With the South West monsoon just weeks away, hundreds of fishermen and their families are bracing themselves to face the fury of the sea, even as large stretches of the coast remain vulnerable to heavy erosion in the absence of an integrated, scientifically designed protection strategy.

The present strategy, weighing heavily in favour of the construction of sea walls, has come in for widespread criticism from fishermen and scientists who feel that it is dictated by a section of corrupt government officials acting in collusion with contractors.

Demanding a review of the strategy, fishermen stressed the need for an alternative approach in view of the huge investment in building sea walls and the recurring expenditure in maintaining them. Scientists point out that a sea wall hinders sediment travel, leading to accelerated erosion on the leeward side. It is the last option in beach protection and a costly proposition.

Studies have shown that construction of sea walls had affected the hydrodynamics of the Kerala coast, causing mass migration of several species of fish. It is also blamed for the decline in shore-based fishing activities.

According to N.P. Kurian, director, Centre for Earth Science Studies, the best coastal protection strategy is to preserve the beach by distancing all developmental activities and creating a buffer zone for the interplay of land and sea. He says that the best option for Kerala will be to relocate the coastal population to safer ground ahead of the monsoon when erosion takes place.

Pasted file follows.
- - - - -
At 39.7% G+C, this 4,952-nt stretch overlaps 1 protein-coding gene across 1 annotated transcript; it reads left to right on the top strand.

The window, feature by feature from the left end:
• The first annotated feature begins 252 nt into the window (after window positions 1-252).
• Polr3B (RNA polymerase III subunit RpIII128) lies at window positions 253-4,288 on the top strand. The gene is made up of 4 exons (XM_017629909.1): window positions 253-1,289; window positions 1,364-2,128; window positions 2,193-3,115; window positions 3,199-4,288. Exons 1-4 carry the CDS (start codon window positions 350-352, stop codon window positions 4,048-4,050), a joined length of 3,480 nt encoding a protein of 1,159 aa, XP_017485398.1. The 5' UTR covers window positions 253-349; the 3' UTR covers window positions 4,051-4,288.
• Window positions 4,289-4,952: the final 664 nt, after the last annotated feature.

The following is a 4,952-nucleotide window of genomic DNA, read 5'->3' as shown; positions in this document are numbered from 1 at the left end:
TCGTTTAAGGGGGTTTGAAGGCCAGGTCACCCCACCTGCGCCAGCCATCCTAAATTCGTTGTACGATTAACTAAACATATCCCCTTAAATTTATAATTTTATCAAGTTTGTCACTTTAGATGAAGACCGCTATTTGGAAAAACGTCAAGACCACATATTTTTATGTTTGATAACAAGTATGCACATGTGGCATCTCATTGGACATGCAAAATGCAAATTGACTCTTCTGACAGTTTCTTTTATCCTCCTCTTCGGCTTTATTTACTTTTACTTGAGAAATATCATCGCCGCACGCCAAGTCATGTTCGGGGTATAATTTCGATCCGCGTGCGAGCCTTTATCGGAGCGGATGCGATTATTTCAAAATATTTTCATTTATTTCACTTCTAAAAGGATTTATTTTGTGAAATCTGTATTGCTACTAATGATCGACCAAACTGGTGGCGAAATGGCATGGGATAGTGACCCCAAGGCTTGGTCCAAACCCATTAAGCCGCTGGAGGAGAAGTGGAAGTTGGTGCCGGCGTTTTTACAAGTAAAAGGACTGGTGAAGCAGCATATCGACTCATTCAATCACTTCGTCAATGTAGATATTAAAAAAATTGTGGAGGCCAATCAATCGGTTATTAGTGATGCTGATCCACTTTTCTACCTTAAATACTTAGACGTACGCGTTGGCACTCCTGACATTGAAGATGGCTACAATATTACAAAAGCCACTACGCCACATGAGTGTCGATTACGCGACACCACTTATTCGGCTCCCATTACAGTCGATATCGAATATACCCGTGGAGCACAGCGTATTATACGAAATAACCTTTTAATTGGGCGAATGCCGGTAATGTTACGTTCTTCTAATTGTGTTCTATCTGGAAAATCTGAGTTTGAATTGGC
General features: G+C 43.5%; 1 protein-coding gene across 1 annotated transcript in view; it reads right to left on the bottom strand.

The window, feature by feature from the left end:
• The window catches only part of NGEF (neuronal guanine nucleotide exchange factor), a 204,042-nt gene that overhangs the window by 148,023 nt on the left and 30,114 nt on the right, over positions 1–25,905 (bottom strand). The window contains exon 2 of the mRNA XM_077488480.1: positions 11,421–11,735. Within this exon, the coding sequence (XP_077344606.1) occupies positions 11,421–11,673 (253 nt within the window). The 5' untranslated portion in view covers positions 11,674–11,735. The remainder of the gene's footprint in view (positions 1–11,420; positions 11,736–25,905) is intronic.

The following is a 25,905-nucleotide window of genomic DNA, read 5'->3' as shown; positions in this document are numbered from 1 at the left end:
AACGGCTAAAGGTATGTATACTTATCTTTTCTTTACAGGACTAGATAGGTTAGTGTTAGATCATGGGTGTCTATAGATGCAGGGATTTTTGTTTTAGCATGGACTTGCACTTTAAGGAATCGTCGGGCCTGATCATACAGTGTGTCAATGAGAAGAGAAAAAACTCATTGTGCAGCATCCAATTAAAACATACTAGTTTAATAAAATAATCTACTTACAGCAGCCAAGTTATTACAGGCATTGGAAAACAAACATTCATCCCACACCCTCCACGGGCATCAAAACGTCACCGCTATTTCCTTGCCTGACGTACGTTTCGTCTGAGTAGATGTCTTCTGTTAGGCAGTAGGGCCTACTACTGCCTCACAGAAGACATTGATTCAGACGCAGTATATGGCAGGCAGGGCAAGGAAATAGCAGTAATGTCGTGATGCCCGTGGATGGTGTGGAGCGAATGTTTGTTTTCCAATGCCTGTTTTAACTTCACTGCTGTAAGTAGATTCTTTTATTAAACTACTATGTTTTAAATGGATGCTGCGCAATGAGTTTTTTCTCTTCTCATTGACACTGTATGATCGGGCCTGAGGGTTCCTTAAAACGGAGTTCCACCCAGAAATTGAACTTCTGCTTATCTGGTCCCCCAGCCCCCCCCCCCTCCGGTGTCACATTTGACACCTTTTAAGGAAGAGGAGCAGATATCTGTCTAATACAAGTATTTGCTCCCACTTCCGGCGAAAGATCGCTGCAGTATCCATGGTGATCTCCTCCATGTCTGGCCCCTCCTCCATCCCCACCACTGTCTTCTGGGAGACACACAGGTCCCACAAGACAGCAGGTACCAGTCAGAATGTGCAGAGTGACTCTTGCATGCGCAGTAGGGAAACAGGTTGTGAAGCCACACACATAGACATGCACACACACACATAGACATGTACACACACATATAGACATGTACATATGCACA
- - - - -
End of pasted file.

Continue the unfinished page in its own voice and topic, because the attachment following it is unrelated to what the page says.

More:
Dr. Kurian feels that coastal protection measures should be preceded by site-specific studies. “Shore-based protection methods such as construction of sea walls work well only for wide beaches. Features such as artificial reefs and submerged breakwaters are a better option for narrow beaches. Construction of groynes and beach nourishment are other alternatives that can be deployed based on site studies.”

T. Peter, vice-president, National Fishworkers’ Forum (NFF), blames the unscientific design and construction of sea walls and harbours for the heavy erosion along the coast. “Rehabilitating families from the vulnerable stretches of the coast will cost only a third of the investment on construction and maintaining sea walls. Yet, the nexus between officials and contractors ensures that sea walls get preference.”

Mr. Peter says the uncontrolled extraction of sand from river beds, lakes and estuaries had reduced the upstream sediment supply, depleting the quantum of beach sand. Beach sand-mining itself compounds the problem, exposing more areas to the ravages of the sea, he observes.

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